Chapter 7 - How The Plan will be Delivered

Ch. 7 Contents
Proposed Structure


The ability of the programme to deliver the strategy set out in our Delivery Plan will ultimately determine the level of success the Partnership achieves. Regeneration initiatives are often able to demonstrate good strategies and plans but fail when it comes to effective management or delivery. It is critical therefore that the delivery structures we establish are able to ensure efficient, quality implementation of agreed actions with an effective means of monitoring evaluating and controlling delivery.

Alongside the practical functions of efficient delivery is the method by which it is achieved. Our delivery mechanism has to reflect the principles of the programme and contribute to the long-term sustainability of regeneration in the area. Central to this is the involvement and engagement of local people in the management and operations of the delivery structure. Our delivery structure has been designed to reflect the needs of the programme, the needs and capacity of the community and the increasing role and ownership it will play in the evolution of the programme.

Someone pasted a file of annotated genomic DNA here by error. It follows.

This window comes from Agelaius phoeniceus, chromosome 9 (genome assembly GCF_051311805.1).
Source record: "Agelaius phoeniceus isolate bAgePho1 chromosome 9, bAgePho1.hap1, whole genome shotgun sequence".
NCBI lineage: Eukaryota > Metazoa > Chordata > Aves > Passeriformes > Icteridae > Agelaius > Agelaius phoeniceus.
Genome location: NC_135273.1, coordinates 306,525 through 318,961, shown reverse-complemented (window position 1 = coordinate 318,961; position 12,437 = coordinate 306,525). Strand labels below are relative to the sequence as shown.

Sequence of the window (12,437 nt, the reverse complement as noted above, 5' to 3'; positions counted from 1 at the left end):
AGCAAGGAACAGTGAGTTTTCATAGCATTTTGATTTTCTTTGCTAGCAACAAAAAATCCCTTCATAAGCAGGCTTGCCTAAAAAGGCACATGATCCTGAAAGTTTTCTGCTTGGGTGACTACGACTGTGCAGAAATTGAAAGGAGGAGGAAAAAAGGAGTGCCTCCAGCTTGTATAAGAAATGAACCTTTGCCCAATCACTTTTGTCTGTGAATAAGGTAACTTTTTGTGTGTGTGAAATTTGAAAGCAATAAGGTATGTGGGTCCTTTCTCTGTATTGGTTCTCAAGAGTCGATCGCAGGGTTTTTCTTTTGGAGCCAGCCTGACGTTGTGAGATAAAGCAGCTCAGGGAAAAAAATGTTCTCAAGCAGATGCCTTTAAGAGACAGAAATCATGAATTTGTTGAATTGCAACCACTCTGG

The Devonport NDC programme requires a delivery structure that enables those responsible for managing the programme, at all levels, to have much greater control over the actions taken in its name and full control over expenditure. Evolution from the development phase of the programme to implementation is a significant one. The disciplines and functions of delivery are substantially different to those of planning. It is necessary to consider what type of structure is best suited to our purpose and how that relates to the organisation we currently have in place.

Developing the Delivery Structure